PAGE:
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Marquette Bank v. Brown

United States District Court, S.D. Indiana, New Albany Division

March 31, 2015

MARQUETTE BANK, Plaintiff,
v.
DEBRA JO BROWN, et al. Defendants.

ORDER ON DEFENDANTS' MOTIONS TO DISMISS

SARAH EVANS BARKER, District Judge.

This cause is before the Court on separate motions to dismiss filed on August 6, 2014 by Defendants Debra Jo Brown, Melinda Gabbard, Brenda R. Lee, John D. Gay, and Ruthy Large[1] [Docket No. 27] and by Defendants Michael Collier and Meegan Collier[2] [Docket No. 29]. For the reasons set forth below, the motions are GRANTED in part and DENIED in part.

Factual Background

Plaintiff Marquette Bank ("Marquette") is an Illinois bank association headquartered in Orland Park, Illinois. Defendants are family members, employees, or agents of Lester Lee, a citizen of Indiana who at the time controlled a number of business entities, most notably Lees Inns of America, Inc. ("Lees Inns"), which was a regional chain of motels.[3] Other related entities-all alleged to have been controlled by Lester Lee at the time of the events described in the Amended Complaint-were Hotel Capital Partners, LLC ("HCP"); the Lee Group Holding Company, LLC ("the Lee Group"); Lee Holding, Inc.; Lees Inns Investment Management Corporation; and Kankakee Motel Associates, L.P. ("Kankakee").[4] These entities shared a headquarters, office space, and many of the same personnel, including the Defendants named in the complaint. Defendants Debra Brown, Melinda Gabbard, and Meegan Collier are all daughters of Lester Lee; all three served on the board of directors of Lees Inns and as members of the Lee Group. Defendant Brenda Lee is Lester Lee's wife; she, too, served as a director of Lees Inns and a member of the Lee Group. Defendant Michael Collier is Lester Lee's son-in-law (and Meegan Collier's husband); he was the president of HCP and was allegedly in charge of the day-to-day management of a number of Lester Lee's related entities, including Kankakee. Defendant John Gay, an attorney, served as counsel to all of the Lee entities, with his office inhouse, and was paid for his work by Lees Inns Management Corporation, a Lees Inns subsidiary.[5] Lastly, Defendant Ruthy Large was an employee of the Lee Group, and also worked for the other related entities; according to Plaintiff, Large's title with HCP was "loan manager, " and "[h]er responsibilities included making sure financial reporting requirements were met for mortgages and loan applications and to field questions loan officers might have regarding loans." Am. Compl. ¶ 9.

Marquette's allegations focus primarily on two intertwined transactions undertaken by Kankakee, a limited partnership whose sole general partner was Lees Inns-and was thus allegedly controlled by Lester Lee, acting through the Lees Inns board composed entirely of his wife and daughters.

The first transaction was an agreement to sell the Kankakee Motel, a property owned by Kankakee in Bourbonnais, Illinois, to Youngevity Mineral Spa, LLC ("Youngevity"). Kankakee and Youngevity signed a Purchase and Sale Agreement and Land Sale Contract (the "Land Contract") on October 31, 2007. See Pl.'s Ex. 8. The Land Contract contained the following language regarding Youngevity's down payment for the Kankakee Motel:

Down Payment. The Deposit to be paid by delivery of an executed Option to Purchase a certain tract of real estate located at 66 Soto Land [sic], [6] Grand Cayman Islands, consisting of approximately 6 acres and the improvements thereon, with consideration of such option being valued at One Dollar U.S. ($1.00). Said Option may be executed at any time within five (5) years.

Pl.'s Ex. 8 at § 2(D)(1).[7] The Land Contract called for the balance of the price, $4.2 million, to be paid in monthly installments. Despite this contract language, however, Plaintiff alleges that the Option never passed to Kankakee. Instead, in a separate contract signed the same day, Youngevity's principal, Joel Wallach, leased the same Cayman Islands property to a different entity controlled by Lester Lee-the Lee Group. See Pl.'s Ex. 10.[8] The lease contained a five-year option to purchase (the "Option") that could be exercised for $1, and it was signed by Wallach and Lester Lee. Id. at 5-6. Several months later, on March 1, 2008, the Lee Group, for consideration of one dollar, assigned this lease and Option to Lester Lee personally; Lester Lee signed the document memorializing the assignment in his capacity as the "manager" of the Lee Group. Pl.'s Ex. 11. The members of the Lee Group-the same group of Lee's wife and daughters constituting the Lees Inns board-formally consented to the transfer. Pl.'s Ex. 12.[9] Plaintiff alleges that the Option was exercised shortly thereafter; as evidence, it attaches a Cayman Islands "transfer of land" document showing that Wallach sold the property at Soto Lane for consideration of $1.3 million on March 6, 2008. Pl.'s Ex. 13.[10]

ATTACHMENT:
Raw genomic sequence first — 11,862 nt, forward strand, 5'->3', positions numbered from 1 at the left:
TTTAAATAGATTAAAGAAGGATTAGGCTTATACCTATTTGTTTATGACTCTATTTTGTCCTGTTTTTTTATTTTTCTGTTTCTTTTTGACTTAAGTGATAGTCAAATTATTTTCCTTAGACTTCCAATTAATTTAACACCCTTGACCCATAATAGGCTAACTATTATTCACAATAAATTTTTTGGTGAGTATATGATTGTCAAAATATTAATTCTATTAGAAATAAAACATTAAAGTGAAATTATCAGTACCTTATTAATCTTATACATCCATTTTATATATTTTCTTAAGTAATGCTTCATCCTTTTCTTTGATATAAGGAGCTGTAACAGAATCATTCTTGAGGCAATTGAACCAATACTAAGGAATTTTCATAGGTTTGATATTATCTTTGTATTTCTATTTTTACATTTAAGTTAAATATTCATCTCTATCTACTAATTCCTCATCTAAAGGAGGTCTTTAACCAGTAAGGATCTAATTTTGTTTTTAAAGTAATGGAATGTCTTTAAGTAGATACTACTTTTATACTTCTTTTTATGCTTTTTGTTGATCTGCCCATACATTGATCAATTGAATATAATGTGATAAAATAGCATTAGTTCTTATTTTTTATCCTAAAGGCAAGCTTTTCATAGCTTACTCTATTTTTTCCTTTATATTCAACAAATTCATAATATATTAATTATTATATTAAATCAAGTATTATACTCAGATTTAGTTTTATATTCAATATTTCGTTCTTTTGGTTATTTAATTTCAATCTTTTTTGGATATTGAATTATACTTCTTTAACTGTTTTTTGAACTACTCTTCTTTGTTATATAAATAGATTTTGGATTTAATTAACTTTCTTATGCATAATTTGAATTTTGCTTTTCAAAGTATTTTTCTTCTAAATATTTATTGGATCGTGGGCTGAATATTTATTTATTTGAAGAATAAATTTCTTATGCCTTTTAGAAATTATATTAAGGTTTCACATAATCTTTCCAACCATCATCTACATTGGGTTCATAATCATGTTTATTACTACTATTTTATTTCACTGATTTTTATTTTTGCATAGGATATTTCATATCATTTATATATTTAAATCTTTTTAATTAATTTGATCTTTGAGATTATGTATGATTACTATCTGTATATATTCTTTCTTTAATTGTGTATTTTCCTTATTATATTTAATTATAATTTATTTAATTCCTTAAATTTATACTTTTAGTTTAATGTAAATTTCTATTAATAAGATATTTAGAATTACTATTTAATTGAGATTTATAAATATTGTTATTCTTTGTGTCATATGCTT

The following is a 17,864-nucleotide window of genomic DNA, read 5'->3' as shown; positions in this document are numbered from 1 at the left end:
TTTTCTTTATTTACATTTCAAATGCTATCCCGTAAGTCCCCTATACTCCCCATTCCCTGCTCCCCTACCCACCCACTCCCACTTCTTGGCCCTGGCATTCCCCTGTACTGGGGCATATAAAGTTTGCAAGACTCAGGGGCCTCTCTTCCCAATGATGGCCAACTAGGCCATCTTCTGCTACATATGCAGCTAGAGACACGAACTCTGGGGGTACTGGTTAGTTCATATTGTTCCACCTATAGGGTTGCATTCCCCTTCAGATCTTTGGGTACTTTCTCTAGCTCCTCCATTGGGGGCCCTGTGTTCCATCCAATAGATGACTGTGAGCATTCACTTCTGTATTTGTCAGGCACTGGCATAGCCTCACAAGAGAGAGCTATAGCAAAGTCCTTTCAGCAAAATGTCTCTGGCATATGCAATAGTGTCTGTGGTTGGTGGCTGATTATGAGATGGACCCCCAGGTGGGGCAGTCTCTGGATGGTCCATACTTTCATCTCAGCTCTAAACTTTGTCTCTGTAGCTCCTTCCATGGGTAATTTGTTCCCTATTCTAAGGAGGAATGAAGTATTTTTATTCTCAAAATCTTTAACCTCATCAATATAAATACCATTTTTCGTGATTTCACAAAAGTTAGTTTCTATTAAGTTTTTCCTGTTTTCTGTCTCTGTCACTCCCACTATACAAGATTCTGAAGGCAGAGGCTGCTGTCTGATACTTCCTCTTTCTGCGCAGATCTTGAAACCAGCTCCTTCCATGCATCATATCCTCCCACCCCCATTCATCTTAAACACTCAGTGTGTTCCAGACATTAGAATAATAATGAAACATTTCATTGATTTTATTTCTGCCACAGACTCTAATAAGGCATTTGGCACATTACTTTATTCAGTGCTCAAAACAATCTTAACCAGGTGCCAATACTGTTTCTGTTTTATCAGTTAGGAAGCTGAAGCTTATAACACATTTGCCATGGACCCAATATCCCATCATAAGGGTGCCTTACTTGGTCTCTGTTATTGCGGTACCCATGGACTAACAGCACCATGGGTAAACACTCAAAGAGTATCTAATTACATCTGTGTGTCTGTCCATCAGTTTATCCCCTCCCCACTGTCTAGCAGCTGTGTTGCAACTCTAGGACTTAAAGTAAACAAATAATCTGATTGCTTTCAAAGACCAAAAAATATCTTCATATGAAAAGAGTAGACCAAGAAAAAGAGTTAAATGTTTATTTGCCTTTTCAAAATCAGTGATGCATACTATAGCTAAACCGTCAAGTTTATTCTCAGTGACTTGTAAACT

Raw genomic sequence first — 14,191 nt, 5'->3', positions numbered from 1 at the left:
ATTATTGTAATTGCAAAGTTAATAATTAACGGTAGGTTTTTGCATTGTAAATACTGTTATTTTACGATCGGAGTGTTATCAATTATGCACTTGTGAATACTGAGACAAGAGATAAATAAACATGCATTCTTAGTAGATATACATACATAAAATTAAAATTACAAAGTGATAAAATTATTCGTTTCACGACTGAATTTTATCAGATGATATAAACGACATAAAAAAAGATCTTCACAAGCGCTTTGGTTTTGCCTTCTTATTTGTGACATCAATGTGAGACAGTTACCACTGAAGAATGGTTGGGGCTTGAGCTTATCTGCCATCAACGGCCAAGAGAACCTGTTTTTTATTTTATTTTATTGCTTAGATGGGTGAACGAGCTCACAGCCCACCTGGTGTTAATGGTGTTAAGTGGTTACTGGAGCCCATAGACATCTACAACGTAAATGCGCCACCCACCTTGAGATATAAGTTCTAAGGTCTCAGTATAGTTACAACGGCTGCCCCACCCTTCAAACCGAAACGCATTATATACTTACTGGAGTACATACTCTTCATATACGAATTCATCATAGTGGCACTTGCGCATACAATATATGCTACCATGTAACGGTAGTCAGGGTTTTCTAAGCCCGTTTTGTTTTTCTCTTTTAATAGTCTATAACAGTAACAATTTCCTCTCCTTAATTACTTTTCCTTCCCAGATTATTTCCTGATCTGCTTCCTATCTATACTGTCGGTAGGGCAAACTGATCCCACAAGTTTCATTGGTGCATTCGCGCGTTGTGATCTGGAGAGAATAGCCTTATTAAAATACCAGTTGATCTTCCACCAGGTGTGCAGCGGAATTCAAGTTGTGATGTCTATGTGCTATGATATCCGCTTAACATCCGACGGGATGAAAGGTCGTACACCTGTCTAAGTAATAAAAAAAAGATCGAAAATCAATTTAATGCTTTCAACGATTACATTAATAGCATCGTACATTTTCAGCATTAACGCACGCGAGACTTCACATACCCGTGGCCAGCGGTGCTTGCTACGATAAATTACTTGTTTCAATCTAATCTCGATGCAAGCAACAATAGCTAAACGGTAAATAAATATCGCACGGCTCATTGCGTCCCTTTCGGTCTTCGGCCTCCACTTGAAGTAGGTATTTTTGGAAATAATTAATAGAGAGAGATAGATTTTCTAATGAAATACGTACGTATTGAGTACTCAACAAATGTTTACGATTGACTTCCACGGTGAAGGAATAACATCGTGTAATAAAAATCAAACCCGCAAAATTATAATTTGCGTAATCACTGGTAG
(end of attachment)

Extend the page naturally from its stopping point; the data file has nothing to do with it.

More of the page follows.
The second transaction at issue is a loan from Marquette to Kankakee intended to facilitate the refinancing of the same Kankakee Motel property. Plaintiff asserts that Defendant Michael Collier was Kankakee's point person in negotiating the loan with Marquette, and that these negotiations began in October 2007 with a meeting in which Lester Lee and Michael Collier were present. During this meeting, Collier allegedly represented to Marquette officials that Youngevity had agreed in principle to buy the motel property for a total price of $5.9 million, with a down payment consisting of the Cayman Islands Option-valued at $1.3 million-and the balance to be paid monthly. Kankakee followed up by emailing Marquette a copy of the Land Contract on November 8, 2007. Pl.'s Ex. 9. On November 14, 2007, Marquette's Loan Committee approved the loan to Kankakee in the amount of $3.575 million. See Pl.'s Ex. 31. The approval was subject to an independent appraisal of the value of the Kankakee motel. In December 2007, the independent appraiser interviewed Michael Collier, who represented to him that the total consideration paid by Youngevity for the property in the Land Contract was "approximately $6 million, " and that this price included the value of the Option for the Cayman Islands property which was "currently being marketed for an asking price of $1.75 million." See Pl.'s Ex. 32 at 6.